In April last year, a Vietnamese metal dealer arrived in Na Dee to buy a 200kg bomb that Kham’s husband had stored under the family house. It had been found a few days earlier in a nearby forest, and he brought it home to sell as scrap metal, a common business that earns local families a few extra dollars. However, the bomb exploded when the dealer began to saw off its tail in order to remove some aluminum parts.
The dealer died instantly, his face blown away by the explosion.
Kham and her two sons, aged 16 and 18, had been sitting nearby. Enveloped in a thick cloud of dust, Kham did not realize she had also been hit until she was put on a truck and saw she was covered in blood. She passed out, regaining consciousness 12 hours later at the provincial hospital in Phonsavan — her leg had already been amputated.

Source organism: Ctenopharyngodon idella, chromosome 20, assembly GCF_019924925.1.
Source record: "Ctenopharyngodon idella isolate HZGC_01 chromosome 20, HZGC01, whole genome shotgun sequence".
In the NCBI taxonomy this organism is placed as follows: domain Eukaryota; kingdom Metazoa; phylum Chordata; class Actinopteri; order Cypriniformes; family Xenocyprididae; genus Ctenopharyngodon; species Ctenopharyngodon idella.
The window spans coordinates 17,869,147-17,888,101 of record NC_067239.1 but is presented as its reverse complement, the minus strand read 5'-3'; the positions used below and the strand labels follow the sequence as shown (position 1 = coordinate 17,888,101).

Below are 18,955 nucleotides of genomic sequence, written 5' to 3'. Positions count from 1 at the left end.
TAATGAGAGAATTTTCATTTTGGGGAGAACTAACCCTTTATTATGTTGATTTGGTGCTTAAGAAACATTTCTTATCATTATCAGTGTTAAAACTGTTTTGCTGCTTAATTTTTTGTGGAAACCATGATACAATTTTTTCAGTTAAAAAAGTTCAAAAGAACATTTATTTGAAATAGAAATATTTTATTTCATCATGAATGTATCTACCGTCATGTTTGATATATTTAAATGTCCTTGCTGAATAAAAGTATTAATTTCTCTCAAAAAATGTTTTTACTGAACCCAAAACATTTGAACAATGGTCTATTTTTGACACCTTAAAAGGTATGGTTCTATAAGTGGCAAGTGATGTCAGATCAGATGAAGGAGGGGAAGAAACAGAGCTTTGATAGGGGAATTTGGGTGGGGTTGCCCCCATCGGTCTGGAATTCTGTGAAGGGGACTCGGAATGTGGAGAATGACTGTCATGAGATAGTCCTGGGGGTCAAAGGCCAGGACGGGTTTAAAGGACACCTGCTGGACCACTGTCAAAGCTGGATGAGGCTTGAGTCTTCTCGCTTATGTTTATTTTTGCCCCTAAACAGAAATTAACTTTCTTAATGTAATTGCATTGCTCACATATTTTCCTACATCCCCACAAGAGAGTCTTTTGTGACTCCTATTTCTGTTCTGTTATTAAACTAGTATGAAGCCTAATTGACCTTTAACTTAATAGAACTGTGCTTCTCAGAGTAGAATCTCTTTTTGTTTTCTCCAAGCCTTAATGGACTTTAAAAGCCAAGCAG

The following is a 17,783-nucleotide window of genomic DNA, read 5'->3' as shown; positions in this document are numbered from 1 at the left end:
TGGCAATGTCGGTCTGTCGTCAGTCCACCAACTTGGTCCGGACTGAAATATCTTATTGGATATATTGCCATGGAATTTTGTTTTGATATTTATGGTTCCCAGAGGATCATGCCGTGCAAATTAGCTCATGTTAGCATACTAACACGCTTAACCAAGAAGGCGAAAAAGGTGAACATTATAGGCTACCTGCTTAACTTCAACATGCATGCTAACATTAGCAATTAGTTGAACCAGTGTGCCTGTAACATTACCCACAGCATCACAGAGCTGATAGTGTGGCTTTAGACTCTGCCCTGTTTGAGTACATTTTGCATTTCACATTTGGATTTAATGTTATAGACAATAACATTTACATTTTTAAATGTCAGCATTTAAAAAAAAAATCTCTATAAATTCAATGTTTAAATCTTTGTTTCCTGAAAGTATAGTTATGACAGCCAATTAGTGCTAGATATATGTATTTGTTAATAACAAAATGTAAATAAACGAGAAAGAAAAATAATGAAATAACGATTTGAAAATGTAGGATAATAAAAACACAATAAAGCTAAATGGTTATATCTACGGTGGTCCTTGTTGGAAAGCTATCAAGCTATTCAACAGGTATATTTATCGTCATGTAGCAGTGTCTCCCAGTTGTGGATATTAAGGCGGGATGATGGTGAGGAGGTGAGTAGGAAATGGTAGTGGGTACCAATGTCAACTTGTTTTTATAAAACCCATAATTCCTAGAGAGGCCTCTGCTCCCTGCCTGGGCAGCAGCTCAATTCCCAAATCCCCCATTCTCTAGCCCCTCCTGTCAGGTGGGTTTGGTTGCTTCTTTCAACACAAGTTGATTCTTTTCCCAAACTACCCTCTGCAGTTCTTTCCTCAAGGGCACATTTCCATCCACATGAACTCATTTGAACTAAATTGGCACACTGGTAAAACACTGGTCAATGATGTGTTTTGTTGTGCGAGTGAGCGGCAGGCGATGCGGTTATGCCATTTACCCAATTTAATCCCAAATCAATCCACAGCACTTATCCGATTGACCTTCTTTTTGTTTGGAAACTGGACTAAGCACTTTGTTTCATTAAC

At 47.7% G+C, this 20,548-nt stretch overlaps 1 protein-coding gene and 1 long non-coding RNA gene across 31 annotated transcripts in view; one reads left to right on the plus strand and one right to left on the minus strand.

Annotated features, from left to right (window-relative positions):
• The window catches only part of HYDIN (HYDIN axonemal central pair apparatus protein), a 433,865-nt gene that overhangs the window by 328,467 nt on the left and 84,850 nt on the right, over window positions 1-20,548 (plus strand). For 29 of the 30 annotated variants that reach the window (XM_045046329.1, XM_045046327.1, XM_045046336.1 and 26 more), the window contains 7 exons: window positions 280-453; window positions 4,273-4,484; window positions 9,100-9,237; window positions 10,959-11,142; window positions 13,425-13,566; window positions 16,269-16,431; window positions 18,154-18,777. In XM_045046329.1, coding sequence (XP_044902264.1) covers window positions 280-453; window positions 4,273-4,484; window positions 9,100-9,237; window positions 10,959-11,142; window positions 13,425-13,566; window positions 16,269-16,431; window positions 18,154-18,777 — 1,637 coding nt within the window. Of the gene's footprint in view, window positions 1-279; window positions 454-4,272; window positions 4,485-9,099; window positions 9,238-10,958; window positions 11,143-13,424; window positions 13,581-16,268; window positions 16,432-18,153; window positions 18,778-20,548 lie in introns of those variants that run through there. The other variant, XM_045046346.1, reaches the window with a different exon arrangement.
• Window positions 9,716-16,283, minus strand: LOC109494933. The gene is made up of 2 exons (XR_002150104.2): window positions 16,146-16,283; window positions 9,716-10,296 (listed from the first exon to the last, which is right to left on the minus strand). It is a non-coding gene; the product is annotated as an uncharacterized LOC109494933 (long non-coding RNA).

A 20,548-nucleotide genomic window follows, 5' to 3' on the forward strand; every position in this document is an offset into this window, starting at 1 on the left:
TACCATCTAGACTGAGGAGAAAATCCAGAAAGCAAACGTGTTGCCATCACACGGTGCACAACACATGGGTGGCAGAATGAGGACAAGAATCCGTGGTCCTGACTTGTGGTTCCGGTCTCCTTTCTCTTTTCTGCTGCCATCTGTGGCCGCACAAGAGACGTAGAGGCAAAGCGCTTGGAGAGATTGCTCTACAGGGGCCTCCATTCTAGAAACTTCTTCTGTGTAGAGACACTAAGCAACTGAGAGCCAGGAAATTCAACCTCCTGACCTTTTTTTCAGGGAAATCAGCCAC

Kham spent the next five weeks in another clinic in Vientiane, where she was given a prosthetic leg. She still struggles to get used to it.
“It is very heavy, I feel pain every time I use it,” she said. “I am not able to do anything with it and I just spend time at home.”
Her sons were both permanently wounded: one lost his left eye; the other injured his shoulder. As a result, her family is now in dire economic straits. She had to sell all seven of her cows to settle the hospital bill and is afraid her husband might abandon her for another woman.
“I am worried about my life,” she said in despair. “With both my sons handicapped, who will look after the family?”